Welcome to our 1864 farmhouse…life is good!

Monday, June 27

upcycle, recycle, in no time flat!

I'm always drawn to old things...things that look like they just need a little love. Weathered signs, window frames, and vintage watering cans have all found their way home with me, but this time, a silver teapot - ahhh, yes, it looked like it had potential.

Not as teapot, for it had two broken legs, but as a windchime! Hmmm, out came the drill and filament line.

A hole here and there...
A hammer to flatten some old silverware, then a hole in each handle...



And before I knew it, done!

Now, it's not everyone's cup of tea...but when the wind blows and the silverware begins to "sing" in the breeze, I love it.

Yep...use it up, wear it out, make it do, or do without...our grandmothers were right!

Thursday, June 2

May...merry & madcap!

For anyone with kids, you know that May is, yes, both merry and madcap! From band & orchestra concerts to award ceremonies & celebrations, it's full from beginning to end. That's not a bad thing, just a somewhat frenzied thing!

And so, in the middle of a fast-paced month, this arrives in my mailbox...

Yay! Perfect timing...our girls at church are prepping for Girls' Camp and the outdoor cooking certification will be here on the farm. This issue's packed with recipes from those early-morning breakfasts, to lunch, dinner & yummy desserts.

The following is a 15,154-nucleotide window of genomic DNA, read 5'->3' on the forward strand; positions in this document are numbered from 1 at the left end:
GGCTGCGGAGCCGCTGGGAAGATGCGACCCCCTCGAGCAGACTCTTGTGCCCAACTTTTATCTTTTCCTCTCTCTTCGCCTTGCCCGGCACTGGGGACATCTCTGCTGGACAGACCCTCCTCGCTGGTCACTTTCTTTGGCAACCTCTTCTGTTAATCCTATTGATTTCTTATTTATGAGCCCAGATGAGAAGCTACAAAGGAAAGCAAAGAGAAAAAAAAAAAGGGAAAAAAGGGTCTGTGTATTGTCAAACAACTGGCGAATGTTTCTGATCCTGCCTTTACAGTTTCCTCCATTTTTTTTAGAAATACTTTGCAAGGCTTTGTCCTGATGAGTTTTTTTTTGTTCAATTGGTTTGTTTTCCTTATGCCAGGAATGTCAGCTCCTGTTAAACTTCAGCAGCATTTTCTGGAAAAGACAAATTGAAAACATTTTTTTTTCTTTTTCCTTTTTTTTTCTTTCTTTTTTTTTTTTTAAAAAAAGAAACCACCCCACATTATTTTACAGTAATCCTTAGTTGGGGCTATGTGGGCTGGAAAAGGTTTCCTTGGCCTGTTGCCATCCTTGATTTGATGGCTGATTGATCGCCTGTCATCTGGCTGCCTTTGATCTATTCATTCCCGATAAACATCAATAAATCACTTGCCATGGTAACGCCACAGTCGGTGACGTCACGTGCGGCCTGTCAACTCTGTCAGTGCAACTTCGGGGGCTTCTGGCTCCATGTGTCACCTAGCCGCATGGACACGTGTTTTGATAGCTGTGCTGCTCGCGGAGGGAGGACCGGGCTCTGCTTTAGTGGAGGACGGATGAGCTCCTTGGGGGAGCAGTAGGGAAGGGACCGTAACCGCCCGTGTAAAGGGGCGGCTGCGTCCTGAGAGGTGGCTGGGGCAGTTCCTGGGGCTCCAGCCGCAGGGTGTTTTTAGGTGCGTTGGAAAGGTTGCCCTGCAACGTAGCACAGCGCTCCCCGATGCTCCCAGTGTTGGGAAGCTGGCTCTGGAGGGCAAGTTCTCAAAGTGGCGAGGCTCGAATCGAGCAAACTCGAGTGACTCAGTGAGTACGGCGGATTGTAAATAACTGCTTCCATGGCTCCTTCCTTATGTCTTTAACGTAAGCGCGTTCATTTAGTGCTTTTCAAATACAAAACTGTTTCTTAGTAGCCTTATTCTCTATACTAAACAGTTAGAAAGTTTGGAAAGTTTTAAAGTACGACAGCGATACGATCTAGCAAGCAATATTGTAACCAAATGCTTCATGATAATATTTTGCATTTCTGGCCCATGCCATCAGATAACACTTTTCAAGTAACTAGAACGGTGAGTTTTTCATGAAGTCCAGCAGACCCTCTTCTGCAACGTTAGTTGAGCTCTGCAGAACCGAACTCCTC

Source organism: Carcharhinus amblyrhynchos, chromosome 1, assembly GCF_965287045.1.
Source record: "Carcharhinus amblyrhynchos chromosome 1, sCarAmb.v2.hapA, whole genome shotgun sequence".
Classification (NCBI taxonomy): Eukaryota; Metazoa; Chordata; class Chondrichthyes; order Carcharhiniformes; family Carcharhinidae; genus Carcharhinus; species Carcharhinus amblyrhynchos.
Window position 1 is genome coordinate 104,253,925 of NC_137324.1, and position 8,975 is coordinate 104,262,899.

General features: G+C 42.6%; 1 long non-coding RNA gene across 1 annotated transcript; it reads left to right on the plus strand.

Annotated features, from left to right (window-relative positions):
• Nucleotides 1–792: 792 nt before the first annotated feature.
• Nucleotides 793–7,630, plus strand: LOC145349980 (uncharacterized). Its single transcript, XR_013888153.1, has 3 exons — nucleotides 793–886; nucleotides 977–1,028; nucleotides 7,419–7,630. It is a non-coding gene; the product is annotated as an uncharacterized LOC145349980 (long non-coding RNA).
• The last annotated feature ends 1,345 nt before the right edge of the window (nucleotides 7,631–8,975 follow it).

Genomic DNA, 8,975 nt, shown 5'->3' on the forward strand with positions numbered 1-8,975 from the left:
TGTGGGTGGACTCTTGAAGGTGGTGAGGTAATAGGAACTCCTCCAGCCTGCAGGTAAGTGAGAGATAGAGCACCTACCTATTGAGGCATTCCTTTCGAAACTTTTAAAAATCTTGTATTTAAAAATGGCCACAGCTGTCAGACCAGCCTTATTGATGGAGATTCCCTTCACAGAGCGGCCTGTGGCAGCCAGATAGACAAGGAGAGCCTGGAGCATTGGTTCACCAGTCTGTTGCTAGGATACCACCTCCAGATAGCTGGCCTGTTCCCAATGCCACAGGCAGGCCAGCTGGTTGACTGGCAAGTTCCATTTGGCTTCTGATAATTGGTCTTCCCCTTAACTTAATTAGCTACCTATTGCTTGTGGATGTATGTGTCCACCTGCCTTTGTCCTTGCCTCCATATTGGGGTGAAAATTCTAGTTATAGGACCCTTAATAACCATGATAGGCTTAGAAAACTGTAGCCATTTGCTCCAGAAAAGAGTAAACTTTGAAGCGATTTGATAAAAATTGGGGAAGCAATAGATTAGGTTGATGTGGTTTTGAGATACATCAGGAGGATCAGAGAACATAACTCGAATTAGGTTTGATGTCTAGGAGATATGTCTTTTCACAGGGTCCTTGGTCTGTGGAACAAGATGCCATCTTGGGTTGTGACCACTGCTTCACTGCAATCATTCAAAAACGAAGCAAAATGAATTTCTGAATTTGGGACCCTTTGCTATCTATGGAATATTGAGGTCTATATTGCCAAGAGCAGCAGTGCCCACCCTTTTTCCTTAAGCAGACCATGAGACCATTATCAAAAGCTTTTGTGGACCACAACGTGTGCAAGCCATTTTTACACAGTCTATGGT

So, how to make this madcap month even better? Turn to page 82...

and I'm tickled to find my article on cast-iron! I'm always happy to be invited to write for GRIT magazine...they have some of the best how-to articles out there for homesteaders, farmgirls, and wannabe farmgirls. (And lucky for us, girl campers, too!)

Thanks to the good people at GRIT for this issue...we'll definitely use it for camp, but check back with us in July when we celebrate Pioneer Day, it'll be perfect!

(PS...someone asked me about the term "Kitchen Orchard" from my last post. It's an old homesteading term...generally it meant 5 trees close to the house for the homesteaders' use, not a full-size orchard meant for taking fruit to market.)

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